You make the call…kind of…


If you were a police officer assigned to a school and a young lady refuses to leave the room when asked by several school teachers and workers, what would you do? How would you handle it?

OK, you may want to take a moment to think about that. Granted, the officer had no time to think this specific issue through. However, when assigned to the school, he should have determined within himself the way he would respond to complete disregard to authority. That was what he was there to handle.

Or, you would expect the school to have a standard policy for disregard for authority. Nonetheless, there is no excuse for what happened.

Obviously, the girl had drawn a line in the sand. “You can’t make me do anything! I am staying right here! Whatcha gonna to do about it?”

For those of us who love to work with, and love, youth, this is something for which we are going to have to prepare to face. With eroding home structures, permissive parents who prefer being a friend when kids need parents, and a generation often given to the concept of entitlement, despite the promise of “new discipline techniques” practiced for over 40 years, this will be far too common of an issue. Are we ready?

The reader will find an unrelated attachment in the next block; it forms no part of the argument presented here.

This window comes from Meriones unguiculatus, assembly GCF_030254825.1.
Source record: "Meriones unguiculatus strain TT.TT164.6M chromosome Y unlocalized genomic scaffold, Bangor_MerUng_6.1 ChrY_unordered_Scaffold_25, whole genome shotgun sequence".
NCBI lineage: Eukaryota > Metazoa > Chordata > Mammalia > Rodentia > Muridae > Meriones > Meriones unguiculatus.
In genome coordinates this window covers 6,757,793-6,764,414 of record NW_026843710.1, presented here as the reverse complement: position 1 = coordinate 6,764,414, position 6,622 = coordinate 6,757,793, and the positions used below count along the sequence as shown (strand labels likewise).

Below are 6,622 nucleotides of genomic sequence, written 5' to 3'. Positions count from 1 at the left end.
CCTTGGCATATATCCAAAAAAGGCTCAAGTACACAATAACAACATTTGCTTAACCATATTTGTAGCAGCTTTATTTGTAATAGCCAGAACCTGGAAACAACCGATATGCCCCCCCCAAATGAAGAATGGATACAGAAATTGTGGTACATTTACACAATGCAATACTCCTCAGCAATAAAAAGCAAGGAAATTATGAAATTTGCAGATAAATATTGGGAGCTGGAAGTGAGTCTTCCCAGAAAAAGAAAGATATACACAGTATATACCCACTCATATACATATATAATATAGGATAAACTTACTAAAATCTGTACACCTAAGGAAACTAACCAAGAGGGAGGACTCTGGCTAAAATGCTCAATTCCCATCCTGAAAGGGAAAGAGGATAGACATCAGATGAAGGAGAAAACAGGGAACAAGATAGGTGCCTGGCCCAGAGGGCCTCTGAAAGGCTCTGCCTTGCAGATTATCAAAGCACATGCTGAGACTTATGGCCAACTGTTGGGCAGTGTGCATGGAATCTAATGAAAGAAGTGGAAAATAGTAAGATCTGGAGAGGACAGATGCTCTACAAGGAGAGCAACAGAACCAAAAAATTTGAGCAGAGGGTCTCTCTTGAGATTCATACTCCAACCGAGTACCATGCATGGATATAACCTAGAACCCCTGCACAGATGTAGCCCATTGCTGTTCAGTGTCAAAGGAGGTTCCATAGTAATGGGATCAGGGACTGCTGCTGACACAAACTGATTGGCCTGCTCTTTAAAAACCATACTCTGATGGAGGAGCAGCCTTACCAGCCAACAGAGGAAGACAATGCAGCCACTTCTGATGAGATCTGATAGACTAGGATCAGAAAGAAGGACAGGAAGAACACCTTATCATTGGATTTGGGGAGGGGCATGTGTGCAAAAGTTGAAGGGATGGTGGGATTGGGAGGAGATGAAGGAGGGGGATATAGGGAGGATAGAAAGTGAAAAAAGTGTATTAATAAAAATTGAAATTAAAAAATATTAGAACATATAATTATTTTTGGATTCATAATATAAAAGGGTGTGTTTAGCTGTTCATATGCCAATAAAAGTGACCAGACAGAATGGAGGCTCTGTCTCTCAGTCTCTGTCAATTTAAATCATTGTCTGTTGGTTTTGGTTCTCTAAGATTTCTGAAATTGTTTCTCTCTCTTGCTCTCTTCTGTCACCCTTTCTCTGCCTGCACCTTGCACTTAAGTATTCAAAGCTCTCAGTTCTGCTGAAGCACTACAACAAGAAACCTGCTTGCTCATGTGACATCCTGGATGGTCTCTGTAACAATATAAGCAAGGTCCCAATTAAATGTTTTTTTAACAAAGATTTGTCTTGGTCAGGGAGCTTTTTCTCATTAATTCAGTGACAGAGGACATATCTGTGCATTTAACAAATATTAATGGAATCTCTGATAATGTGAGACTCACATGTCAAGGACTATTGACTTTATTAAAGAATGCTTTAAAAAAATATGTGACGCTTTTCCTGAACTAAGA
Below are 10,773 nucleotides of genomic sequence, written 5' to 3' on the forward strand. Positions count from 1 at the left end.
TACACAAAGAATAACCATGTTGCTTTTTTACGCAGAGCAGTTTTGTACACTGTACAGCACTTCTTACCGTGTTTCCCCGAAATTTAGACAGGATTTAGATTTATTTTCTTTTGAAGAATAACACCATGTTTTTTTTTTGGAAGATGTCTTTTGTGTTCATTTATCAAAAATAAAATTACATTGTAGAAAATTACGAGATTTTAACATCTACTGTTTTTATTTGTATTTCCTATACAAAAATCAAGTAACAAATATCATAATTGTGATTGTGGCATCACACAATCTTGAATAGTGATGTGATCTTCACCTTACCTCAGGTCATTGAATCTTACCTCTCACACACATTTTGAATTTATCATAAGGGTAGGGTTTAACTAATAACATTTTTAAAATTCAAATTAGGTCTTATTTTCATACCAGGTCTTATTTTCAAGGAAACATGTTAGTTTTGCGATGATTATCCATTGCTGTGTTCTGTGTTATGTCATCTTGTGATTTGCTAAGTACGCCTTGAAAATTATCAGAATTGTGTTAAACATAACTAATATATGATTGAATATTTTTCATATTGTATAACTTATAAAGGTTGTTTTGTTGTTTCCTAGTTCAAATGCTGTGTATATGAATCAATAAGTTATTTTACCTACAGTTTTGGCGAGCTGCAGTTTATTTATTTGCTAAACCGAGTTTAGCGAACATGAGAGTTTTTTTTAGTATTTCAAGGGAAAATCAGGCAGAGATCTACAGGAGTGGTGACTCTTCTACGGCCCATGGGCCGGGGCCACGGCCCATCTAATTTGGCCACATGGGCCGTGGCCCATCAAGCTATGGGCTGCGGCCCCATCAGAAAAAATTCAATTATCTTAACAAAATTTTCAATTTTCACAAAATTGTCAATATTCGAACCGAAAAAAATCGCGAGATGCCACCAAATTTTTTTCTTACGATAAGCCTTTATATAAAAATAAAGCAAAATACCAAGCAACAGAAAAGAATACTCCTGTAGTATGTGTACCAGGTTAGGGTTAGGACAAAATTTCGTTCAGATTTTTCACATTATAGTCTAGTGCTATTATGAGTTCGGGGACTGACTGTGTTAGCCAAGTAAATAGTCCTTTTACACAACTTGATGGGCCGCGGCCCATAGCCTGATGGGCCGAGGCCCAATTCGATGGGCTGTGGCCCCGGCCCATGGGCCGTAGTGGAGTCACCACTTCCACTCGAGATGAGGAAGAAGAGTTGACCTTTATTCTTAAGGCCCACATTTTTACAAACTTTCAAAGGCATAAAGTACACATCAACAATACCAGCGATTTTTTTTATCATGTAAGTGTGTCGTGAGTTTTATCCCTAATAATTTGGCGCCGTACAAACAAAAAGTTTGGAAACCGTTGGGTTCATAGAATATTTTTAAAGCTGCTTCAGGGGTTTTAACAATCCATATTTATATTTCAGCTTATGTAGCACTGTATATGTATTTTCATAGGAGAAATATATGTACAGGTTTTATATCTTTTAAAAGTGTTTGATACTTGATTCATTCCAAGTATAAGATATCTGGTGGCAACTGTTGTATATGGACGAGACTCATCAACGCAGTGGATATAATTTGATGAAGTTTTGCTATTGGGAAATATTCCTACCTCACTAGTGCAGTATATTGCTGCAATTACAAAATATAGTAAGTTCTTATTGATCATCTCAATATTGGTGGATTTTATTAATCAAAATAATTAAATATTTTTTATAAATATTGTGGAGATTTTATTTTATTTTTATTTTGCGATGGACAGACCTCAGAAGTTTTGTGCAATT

The authorities have to worry about a spark becoming a flash-fire. One student disrespecting authority in front of other students typically does not bring out the best behavior in the group. The pressure to end such rebellion quickly can blind us to the best solution.

Students, however, can connect the dots better than we give the credit. They can connect the distant consequences to current actions if we, the authorities, simply point it out.

To me, the best approach is to remind the rebellious student that they can win the moment and lose the war. This girl was not going to sit in that chair for the rest of her life. Eventually, she would have given up and left the room. She needed to be reminded that the worse consequences are those unforeseen ones in the future.

At the end of the day, the girl would have been at home. The authorities could have explained to the other students that the girl would eventually leave and the consequences were becoming increasingly worse. There would be a tomorrow. There would be a next week. The girl’s decisions today would impact her life for a long time.

Perhaps a class period would have been ruined. Lesson plans would have stopped until she left. But they were lost anyway, right? But tomorrow the girl would not be there to disrupt.

Once the officer made the confrontation an issue that was going to be settled “here and now”, things turned ugly. Authorities, who are supposed to have a long-term view for education and lessons, failed to reinforce the idea that the long-term approach was more significant. A teaching opportunity was lost and the consequences now are on the other side.


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